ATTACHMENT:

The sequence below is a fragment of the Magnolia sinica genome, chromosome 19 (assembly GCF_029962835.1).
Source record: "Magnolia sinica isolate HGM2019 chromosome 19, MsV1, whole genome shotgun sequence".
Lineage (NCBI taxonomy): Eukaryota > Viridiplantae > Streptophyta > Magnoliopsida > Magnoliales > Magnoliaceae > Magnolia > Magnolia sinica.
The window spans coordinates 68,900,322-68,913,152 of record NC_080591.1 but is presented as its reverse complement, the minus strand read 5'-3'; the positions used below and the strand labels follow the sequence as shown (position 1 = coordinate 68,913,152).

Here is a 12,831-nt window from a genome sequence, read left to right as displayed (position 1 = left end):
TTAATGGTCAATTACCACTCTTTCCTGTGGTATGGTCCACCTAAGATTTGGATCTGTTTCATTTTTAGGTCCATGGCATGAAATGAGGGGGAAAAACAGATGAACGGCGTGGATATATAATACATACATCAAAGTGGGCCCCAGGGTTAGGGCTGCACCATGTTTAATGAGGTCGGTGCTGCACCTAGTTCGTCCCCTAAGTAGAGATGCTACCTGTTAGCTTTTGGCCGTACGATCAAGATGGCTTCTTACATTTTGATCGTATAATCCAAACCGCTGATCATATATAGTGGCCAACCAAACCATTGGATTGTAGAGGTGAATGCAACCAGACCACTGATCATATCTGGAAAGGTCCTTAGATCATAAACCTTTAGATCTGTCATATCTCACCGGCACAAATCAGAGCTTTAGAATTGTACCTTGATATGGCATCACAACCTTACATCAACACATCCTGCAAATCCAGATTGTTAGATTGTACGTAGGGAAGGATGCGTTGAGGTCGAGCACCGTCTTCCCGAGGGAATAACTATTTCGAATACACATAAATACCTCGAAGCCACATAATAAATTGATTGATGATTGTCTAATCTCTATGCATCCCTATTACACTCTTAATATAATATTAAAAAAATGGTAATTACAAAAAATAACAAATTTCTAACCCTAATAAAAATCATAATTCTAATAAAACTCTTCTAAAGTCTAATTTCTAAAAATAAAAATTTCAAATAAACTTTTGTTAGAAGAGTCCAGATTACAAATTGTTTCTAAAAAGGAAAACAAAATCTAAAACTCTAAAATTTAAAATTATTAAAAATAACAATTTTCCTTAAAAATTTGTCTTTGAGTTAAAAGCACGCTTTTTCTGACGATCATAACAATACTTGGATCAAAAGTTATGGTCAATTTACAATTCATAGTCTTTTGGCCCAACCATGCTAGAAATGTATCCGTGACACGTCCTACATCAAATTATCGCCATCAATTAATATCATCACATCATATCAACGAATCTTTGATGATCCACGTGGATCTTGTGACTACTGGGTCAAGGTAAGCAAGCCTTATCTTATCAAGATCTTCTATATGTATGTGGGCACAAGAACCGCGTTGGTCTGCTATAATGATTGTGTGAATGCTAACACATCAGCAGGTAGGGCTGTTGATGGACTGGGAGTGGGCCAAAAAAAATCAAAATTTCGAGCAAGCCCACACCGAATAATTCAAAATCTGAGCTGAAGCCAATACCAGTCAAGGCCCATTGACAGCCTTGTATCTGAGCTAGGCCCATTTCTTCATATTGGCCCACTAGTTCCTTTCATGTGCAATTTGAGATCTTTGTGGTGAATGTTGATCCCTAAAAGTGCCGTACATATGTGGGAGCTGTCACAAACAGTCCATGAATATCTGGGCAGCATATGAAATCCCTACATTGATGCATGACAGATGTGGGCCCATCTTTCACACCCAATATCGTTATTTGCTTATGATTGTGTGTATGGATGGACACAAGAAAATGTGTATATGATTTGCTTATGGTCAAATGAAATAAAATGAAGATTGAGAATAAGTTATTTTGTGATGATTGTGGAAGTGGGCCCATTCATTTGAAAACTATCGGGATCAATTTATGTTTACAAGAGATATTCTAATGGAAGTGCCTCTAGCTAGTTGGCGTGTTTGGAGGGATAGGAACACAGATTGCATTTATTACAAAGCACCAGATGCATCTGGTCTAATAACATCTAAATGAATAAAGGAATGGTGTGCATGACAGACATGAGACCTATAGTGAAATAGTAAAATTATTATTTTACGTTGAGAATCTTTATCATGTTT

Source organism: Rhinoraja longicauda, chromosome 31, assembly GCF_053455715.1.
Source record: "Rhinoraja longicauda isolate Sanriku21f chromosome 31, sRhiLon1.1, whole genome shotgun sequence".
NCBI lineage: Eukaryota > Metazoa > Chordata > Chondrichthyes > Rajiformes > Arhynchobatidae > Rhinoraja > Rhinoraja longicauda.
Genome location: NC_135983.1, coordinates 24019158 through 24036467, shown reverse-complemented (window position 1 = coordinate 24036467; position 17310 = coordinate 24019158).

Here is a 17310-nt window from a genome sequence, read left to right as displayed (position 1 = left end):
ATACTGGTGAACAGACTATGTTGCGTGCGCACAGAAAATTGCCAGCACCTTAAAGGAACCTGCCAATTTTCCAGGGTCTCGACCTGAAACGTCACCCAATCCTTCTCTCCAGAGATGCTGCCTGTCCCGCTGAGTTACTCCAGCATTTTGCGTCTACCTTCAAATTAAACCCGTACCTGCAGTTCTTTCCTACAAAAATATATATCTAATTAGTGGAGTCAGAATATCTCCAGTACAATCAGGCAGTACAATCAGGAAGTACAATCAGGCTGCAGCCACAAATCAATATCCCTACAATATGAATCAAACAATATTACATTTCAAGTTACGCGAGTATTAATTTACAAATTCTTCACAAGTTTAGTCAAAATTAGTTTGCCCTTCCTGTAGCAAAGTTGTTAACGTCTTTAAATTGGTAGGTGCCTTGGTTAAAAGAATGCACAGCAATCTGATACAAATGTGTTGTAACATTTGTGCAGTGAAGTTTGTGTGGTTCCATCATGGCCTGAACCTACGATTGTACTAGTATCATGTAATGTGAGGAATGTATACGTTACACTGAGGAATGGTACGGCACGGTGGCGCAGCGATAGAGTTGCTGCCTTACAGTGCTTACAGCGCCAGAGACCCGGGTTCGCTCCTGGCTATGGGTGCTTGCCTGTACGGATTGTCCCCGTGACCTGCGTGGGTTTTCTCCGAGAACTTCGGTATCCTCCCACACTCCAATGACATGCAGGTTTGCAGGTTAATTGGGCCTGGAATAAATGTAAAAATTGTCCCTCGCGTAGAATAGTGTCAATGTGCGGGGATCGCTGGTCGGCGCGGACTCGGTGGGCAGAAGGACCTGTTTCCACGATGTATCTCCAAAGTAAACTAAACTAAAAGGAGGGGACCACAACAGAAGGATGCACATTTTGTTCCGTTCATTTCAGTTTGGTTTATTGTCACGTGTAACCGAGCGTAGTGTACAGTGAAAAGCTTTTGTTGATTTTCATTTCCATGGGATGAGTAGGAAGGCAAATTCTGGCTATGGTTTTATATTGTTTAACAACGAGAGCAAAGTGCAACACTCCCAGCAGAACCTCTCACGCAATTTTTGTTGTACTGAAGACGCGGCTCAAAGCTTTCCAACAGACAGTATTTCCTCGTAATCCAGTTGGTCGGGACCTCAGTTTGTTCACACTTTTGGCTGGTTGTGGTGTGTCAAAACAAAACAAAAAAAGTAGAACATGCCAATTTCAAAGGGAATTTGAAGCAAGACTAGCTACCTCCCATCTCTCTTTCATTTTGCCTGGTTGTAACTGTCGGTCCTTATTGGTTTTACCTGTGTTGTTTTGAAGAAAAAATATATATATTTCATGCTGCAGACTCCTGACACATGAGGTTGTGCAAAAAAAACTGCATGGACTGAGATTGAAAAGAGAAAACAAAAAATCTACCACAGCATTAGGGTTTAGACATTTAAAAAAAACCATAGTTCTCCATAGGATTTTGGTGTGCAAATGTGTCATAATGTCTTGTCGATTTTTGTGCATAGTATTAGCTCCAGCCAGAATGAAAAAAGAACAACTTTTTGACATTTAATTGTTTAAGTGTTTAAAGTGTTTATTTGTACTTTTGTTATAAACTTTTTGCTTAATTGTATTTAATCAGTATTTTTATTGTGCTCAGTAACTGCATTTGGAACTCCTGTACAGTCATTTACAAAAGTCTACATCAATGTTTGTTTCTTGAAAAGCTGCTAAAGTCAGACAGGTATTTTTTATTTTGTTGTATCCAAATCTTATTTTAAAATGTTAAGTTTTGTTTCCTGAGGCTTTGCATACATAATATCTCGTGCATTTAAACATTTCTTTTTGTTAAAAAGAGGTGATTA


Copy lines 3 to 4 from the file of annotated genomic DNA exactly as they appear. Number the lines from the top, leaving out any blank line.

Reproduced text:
Lineage (NCBI taxonomy): Eukaryota > Viridiplantae > Streptophyta > Magnoliopsida > Magnoliales > Magnoliaceae > Magnolia > Magnolia sinica.
The window spans coordinates 68,900,322-68,913,152 of record NC_080591.1 but is presented as its reverse complement, the minus strand read 5'-3'; the positions used below and the strand labels follow the sequence as shown (position 1 = coordinate 68,913,152).